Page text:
Tag Archives: tips for sewing your own gear

Common Zipper Problems

With most zipper repairs, it comes down to being able to diagnose the repair and having the correct part, if it can be fixed. Today we are going to look at some common zipper problems.

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Here, the plastic around the male pin at the bottom of the zipper has completely worn away. The zipper pin will thread into the slider for a while, but it will become more and more difficult as time goes on. This cannot be fixed. The zipper must be replaced.

 

 

 

 

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This zipper slider is bent. Even a very slight amount of bending will affect the meshing of the zipper when you zip it. If the zipper itself is not damaged, a new slider of the correct type can replace the bent one. {sidenote – squeezing the zipper with pliers to “fix” it is a stopgap measure only}

 

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The grab tab on the zipper pull has broken off. This also can be fixed by replacing the slider with an intact slider of the correct type.

 

 

 

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Here, the male pin has popped off the tape of a waterproof zipper. This cannot be repaired and requires a zipper replacement.

 

 

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This zipper slider shows classic signs of wear. Notice the very slight bending and the worn outer “corners”. It is very likely that the zipper was not zipping; not staying together when zipped.  This is an easy fix with a new zipper slider of the correct type.

 

 

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Here, the box has broken off the bottom of a separating jacket zipper.

 

 

 

 

It is supposed to look like this.

This is not repairable. The whole zipper must be replaced.

 

 

 

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Missing tooth on a vislon (tooth) zipper.

This is not repairable and requires a whole new zipper.

 

 

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Missing tooth on a waterproof vislon zipper.

This is not repairable and requires a whole new zipper.

 

 

That’s all for today. I will keep taking photos of zipper problems and post Part 2 later.

My Machines, Part 3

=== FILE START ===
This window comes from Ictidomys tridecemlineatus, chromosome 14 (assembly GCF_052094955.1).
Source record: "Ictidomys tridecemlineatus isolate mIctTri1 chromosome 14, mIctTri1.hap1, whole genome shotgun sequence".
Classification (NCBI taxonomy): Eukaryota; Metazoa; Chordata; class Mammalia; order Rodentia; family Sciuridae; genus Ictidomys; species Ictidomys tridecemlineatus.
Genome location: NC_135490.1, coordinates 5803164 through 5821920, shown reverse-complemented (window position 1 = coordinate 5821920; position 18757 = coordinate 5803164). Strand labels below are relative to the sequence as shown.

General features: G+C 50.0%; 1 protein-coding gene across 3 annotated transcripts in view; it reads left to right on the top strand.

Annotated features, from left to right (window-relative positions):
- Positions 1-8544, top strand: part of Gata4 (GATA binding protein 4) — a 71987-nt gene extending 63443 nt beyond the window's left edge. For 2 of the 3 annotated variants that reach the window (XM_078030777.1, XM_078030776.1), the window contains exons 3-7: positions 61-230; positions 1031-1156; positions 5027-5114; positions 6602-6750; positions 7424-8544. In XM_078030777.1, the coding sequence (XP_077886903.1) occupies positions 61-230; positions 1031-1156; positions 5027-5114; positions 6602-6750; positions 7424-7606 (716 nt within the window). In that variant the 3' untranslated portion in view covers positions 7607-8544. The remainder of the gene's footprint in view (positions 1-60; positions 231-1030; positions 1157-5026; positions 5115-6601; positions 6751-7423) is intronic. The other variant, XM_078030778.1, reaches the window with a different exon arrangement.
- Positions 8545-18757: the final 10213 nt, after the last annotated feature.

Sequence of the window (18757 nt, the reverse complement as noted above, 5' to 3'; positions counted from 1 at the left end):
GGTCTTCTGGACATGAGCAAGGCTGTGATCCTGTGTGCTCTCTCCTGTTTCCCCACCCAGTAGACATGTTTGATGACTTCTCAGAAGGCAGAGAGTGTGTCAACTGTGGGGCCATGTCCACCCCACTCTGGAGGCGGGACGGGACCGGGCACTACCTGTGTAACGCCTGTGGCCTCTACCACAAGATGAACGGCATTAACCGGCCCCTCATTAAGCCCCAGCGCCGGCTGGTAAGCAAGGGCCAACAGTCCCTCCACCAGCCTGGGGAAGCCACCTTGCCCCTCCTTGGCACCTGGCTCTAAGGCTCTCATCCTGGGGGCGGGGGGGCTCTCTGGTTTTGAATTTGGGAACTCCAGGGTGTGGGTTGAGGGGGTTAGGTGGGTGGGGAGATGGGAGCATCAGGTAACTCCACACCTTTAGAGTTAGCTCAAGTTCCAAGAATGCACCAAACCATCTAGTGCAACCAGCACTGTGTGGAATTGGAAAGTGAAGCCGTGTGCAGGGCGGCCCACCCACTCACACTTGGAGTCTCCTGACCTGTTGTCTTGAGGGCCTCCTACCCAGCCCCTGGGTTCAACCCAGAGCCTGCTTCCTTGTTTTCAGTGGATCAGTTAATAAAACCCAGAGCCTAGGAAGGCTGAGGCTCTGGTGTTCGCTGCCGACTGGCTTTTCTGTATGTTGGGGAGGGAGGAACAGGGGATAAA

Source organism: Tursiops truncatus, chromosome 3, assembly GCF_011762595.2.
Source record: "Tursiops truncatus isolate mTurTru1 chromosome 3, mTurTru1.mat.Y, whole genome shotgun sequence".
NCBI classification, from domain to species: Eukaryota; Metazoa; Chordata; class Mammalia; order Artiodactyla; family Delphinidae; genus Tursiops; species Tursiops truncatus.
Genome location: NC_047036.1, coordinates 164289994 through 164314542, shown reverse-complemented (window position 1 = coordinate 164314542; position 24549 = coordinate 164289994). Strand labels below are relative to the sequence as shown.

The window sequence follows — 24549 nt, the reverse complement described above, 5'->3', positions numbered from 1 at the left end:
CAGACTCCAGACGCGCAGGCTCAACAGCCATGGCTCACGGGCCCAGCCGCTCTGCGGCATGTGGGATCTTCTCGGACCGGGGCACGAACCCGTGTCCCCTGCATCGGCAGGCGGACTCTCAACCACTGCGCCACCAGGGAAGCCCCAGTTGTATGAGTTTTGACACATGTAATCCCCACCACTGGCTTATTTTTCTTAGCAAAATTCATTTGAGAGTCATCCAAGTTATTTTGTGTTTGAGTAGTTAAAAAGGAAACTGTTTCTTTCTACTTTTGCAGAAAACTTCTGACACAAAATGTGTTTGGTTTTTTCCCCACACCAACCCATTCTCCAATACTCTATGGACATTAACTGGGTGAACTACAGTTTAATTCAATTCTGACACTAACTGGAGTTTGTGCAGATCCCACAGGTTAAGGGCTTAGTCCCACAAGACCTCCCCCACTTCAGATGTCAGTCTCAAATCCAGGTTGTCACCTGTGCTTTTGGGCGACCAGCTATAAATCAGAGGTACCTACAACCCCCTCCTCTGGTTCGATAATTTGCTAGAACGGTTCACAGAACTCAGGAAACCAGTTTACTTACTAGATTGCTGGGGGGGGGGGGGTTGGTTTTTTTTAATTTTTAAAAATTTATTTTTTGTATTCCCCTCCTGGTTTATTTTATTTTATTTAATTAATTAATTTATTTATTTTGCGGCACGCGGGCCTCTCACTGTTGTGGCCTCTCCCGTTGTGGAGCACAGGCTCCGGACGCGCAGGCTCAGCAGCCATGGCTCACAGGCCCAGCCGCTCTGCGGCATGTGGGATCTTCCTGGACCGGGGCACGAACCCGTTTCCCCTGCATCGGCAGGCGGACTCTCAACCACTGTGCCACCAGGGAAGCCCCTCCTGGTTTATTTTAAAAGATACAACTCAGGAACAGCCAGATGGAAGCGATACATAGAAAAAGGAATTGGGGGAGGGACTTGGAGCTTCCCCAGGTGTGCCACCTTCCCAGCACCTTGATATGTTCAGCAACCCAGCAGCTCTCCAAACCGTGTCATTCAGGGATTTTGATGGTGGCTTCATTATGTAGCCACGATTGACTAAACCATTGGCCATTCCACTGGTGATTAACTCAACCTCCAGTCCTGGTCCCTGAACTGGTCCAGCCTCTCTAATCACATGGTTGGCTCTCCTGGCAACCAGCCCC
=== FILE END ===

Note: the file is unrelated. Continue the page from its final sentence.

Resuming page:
{yes, I still have a few more}

This is the workhorse. I couldn’t do what I do with out it. Silly me, I was advised to get this machine a long time ago, but being a cheapskate I procrastinated for years. I fought with an inappropriate machine for way too long.

Artisan Needle Feed with quiet servo motor

Artisan Needle Feed with quiet servo motor

This is a no-frills needle feed machine.  What is a needle feed?  The needle “walks” (feeds) as it pierces the fabric, moving the fabric back in conjunction with  the feed dogs. This makes for incredibly even feed of varying weights and thicknesses of fabric at any speed. Unlike a walking foot machine, the  presser foot does not walk; only the  needle does.  It does not have an automatic backtack or thread cutter, but that’s fine with me. It has a nice, quiet servo motor.  The needle feed has an incredible range. I can sew ripstop to Cordura with webbing. The key is to have the correct needle and thread.

If you want an industrial machine, and do not have someone local you feel good about, please contact Ron Anderson of A1 Sewing Machines

Last, for now, but certainly not least is my Singer Featherweight. IMG_4948

 

 

 

 

 

This machine used to belong to my mother-in-law, who was a very talented quilter. She also taught me to quilt; not like I do much of that lately but that is beside the point. This machine is hugely sentimental for me as it is the only thing of hers I got when she passed. And truthfully, this one belongs to my husband’s sister, but she has given it into my caretaking. There was another one that was to be mine, but…(insert family drama).  A funny story about this machine: I brought it up from the SF Bay Area to Washington shortly after 9/11. TSA officials didn’t like this item at all and I was pulled aside for the full meal deal bomb residue wipedown – for a little old lady’s quilting machine.